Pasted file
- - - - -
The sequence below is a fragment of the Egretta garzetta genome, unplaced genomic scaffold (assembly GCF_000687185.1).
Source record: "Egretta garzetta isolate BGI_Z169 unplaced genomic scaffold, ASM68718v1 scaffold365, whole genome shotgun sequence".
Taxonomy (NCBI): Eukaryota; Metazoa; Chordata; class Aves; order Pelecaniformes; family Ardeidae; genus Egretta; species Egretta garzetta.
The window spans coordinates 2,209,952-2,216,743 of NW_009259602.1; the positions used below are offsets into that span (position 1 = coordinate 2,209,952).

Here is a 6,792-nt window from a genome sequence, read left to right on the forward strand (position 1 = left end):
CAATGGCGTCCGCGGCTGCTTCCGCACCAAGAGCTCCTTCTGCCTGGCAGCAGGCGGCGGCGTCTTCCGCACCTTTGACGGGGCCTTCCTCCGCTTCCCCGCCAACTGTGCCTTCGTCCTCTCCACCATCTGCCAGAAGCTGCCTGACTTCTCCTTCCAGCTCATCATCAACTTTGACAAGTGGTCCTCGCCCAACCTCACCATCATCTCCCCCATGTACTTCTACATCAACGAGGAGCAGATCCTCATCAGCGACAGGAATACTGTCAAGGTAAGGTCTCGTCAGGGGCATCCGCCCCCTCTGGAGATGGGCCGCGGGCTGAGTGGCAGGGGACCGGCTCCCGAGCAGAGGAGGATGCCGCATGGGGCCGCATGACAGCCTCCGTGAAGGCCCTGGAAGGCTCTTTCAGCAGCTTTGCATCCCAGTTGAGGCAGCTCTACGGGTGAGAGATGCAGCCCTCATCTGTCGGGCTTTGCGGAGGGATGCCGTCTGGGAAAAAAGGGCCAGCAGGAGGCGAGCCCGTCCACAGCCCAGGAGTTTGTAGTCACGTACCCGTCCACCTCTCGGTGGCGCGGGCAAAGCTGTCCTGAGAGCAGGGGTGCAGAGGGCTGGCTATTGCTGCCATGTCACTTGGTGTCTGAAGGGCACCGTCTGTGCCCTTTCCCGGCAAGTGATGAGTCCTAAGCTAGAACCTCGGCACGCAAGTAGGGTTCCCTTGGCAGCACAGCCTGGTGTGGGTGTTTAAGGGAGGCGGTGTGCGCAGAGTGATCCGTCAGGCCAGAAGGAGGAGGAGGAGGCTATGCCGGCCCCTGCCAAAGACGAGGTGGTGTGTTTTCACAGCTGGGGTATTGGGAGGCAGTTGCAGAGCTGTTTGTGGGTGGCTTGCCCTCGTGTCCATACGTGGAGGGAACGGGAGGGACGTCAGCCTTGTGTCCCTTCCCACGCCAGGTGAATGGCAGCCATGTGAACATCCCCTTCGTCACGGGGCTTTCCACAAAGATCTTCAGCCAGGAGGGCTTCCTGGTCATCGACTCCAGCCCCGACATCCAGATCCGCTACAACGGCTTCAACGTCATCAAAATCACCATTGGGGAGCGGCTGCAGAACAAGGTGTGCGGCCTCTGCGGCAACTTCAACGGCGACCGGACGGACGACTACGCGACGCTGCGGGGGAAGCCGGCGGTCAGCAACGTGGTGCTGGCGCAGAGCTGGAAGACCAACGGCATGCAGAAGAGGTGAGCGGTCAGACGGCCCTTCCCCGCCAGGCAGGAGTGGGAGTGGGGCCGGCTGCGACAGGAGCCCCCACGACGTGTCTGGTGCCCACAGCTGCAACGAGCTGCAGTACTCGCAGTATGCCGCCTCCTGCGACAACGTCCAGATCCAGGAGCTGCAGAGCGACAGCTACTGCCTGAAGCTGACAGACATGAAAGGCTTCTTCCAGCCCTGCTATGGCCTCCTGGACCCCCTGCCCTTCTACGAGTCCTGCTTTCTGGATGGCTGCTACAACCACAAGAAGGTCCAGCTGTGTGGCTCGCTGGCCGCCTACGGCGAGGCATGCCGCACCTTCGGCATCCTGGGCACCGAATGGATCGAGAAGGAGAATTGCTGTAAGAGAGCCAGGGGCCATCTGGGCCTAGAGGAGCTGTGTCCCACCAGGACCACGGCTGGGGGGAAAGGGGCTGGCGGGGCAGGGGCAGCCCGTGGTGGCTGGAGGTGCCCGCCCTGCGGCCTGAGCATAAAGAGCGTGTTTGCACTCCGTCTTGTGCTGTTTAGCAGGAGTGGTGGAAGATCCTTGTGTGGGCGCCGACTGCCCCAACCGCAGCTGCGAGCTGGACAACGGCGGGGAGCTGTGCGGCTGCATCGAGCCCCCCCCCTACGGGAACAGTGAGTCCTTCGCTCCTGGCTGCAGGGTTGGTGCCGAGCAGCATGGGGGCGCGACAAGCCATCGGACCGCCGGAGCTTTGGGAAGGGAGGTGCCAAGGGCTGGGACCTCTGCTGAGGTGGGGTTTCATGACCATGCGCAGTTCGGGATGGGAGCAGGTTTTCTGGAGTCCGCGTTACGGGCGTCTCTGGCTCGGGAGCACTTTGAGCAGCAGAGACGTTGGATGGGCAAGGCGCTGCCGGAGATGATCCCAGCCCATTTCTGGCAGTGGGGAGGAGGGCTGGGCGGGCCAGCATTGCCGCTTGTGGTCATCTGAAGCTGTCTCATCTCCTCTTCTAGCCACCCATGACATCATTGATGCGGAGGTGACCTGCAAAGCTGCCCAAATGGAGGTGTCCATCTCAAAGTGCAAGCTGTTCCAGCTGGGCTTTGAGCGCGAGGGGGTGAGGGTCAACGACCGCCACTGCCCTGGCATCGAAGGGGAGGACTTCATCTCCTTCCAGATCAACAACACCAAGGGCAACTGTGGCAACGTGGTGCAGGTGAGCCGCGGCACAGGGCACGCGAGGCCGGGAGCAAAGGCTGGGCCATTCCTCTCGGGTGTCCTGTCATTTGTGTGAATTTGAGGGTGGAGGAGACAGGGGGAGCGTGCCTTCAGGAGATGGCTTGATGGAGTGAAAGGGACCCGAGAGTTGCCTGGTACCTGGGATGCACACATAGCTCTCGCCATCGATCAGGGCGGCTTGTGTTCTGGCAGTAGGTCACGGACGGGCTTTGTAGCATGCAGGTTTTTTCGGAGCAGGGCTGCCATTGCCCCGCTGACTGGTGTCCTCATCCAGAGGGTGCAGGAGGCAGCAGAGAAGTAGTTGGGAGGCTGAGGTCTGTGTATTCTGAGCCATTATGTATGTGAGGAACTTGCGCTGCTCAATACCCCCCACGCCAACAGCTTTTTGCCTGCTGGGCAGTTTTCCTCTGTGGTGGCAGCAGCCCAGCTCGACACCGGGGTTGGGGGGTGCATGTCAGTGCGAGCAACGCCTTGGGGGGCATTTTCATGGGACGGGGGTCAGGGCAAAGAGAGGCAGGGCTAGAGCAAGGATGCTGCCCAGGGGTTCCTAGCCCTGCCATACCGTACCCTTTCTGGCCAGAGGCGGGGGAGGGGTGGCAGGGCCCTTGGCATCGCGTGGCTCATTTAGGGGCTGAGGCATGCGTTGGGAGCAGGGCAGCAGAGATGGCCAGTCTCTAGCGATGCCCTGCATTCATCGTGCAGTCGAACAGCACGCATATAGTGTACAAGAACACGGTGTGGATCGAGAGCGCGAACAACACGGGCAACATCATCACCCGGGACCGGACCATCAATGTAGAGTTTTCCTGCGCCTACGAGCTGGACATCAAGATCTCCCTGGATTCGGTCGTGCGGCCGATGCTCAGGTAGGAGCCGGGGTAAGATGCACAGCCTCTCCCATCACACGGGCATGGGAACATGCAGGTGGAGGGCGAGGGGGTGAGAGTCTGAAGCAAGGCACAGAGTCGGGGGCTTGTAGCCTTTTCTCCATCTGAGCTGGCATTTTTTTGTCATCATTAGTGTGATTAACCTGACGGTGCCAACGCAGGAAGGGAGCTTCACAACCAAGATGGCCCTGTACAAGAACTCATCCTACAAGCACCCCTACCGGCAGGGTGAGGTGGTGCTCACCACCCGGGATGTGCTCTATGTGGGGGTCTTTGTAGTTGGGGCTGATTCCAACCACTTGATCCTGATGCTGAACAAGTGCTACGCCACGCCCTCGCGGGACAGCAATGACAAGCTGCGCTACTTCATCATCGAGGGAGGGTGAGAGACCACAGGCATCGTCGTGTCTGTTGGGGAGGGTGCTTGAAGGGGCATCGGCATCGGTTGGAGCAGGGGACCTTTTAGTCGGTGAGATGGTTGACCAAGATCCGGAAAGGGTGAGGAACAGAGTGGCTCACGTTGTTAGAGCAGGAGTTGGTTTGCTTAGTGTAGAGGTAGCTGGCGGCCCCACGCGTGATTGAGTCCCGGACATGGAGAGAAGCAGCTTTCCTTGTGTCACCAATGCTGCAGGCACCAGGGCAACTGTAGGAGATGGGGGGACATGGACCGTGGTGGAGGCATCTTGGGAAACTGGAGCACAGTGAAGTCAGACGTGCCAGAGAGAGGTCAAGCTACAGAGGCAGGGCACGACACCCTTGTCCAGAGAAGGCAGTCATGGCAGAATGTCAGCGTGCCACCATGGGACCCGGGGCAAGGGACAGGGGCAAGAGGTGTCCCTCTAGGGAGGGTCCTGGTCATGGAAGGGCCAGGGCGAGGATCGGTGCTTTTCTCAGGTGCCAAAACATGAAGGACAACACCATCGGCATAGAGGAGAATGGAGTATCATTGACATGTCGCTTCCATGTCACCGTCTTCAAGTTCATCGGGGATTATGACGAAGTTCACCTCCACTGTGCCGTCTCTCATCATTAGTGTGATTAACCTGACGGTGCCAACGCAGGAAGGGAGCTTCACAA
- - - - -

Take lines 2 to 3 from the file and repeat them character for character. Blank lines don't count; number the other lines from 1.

Source record: "Egretta garzetta isolate BGI_Z169 unplaced genomic scaffold, ASM68718v1 scaffold365, whole genome shotgun sequence".
Taxonomy (NCBI): Eukaryota; Metazoa; Chordata; class Aves; order Pelecaniformes; family Ardeidae; genus Egretta; species Egretta garzetta.